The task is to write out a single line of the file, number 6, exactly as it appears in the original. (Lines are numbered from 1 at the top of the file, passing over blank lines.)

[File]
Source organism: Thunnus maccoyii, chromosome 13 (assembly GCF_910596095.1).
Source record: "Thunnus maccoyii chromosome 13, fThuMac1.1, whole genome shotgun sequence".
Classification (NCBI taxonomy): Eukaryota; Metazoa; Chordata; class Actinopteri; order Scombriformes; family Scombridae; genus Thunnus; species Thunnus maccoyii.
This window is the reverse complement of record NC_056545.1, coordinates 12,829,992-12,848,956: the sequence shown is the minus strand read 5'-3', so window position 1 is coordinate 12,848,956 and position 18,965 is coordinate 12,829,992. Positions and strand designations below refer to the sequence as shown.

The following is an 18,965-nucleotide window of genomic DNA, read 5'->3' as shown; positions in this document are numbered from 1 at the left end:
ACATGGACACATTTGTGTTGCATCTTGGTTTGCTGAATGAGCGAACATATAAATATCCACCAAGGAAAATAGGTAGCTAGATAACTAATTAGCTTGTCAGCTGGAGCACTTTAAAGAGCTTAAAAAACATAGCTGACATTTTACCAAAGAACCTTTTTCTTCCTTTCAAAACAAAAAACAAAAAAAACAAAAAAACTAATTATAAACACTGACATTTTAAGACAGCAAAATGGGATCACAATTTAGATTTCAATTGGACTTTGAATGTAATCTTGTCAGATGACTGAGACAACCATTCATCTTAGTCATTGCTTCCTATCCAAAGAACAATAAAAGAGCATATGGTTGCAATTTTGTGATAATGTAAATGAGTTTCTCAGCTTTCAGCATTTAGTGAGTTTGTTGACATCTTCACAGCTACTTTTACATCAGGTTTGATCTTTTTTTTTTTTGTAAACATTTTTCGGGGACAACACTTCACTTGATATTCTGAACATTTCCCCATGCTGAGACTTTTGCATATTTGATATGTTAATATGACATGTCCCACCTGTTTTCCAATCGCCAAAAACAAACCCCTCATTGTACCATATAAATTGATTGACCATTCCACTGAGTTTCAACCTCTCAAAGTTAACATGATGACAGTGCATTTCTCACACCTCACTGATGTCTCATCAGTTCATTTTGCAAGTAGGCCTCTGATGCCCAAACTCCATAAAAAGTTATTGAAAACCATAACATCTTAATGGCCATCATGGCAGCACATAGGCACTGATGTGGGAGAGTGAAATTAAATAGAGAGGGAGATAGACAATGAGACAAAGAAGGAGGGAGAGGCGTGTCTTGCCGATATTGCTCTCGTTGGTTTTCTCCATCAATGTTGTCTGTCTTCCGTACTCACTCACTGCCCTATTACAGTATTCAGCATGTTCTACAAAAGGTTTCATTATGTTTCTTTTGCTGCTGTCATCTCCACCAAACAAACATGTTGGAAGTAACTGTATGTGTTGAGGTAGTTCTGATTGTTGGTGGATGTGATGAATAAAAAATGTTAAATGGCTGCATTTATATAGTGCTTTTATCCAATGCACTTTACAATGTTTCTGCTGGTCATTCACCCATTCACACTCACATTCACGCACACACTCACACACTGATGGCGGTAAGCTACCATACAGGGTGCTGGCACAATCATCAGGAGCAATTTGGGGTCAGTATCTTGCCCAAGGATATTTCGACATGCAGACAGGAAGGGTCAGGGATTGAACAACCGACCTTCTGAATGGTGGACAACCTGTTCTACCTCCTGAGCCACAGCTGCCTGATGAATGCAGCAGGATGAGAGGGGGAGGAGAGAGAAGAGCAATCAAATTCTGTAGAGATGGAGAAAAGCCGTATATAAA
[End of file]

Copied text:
ACATGGACACATTTGTGTTGCATCTTGGTTTGCTGAATGAGCGAACATATAAATATCCACCAAGGAAAATAGGTAGCTAGATAACTAATTAGCTTGTCAGCTGGAGCACTTTAAAGAGCTTAAAAAACATAGCTGACATTTTACCAAAGAACCTTTTTCTTCCTTTCAAAACAAAAAACAAAAAAAACAAAAAAACTAATTATAAACACTGACATTTTAAGACAGCAAAATGGGATCACAATTTAGATTTCAATTGGACTTTGAATGTAATCTTGTCAGATGACTGAGACAACCATTCATCTTAGTCATTGCTTCCTATCCAAAGAACAATAAAAGAGCATATGGTTGCAATTTTGTGATAATGTAAATGAGTTTCTCAGCTTTCAGCATTTAGTGAGTTTGTTGACATCTTCACAGCTACTTTTACATCAGGTTTGATCTTTTTTTTTTTTGTAAACATTTTTCGGGGACAACACTTCACTTGATATTCTGAACATTTCCCCATGCTGAGACTTTTGCATATTTGATATGTTAATATGACATGTCCCACCTGTTTTCCAATCGCCAAAAACAAACCCCTCATTGTACCATATAAATTGATTGACCATTCCACTGAGTTTCAACCTCTCAAAGTTAACATGATGACAGTGCATTTCTCACACCTCACTGATGTCTCATCAGTTCATTTTGCAAGTAGGCCTCTGATGCCCAAACTCCATAAAAAGTTATTGAAAACCATAACATCTTAATGGCCATCATGGCAGCACATAGGCACTGATGTGGGAGAGTGAAATTAAATAGAGAGGGAGATAGACAATGAGACAAAGAAGGAGGGAGAGGCGTGTCTTGCCGATATTGCTCTCGTTGGTTTTCTCCATCAATGTTGTCTGTCTTCCGTACTCACTCACTGCCCTATTACAGTATTCAGCATGTTCTACAAAAGGTTTCATTATGTTTCTTTTGCTGCTGTCATCTCCACCAAACAAACATGTTGGAAGTAACTGTATGTGTTGAGGTAGTTCTGATTGTTGGTGGATGTGATGAATAAAAAATGTTAAATGGCTGCATTTATATAGTGCTTTTATCCAATGCACTTTACAATGTTTCTGCTGGTCATTCACCCATTCACACTCACATTCACGCACACACTCACACACTGATGGCGGTAAGCTACCATACAGGGTGCTGGCACAATCATCAGGAGCAATTTGGGGTCAGTATCTTGCCCAAGGATATTTCGACATGCAGACAGGAAGGGTCAGGGATTGAACAACCGACCTTCTGAATGGTGGACAACCTGTTCTACCTCCTGAGCCACAGCTGCCTGATGAATGCAGCAGGATGAGAGGGGGAGGAGAGAGAAGAGCAATCAAATTCTGTAGAGATGGAGAAAAGCCGTATATAAA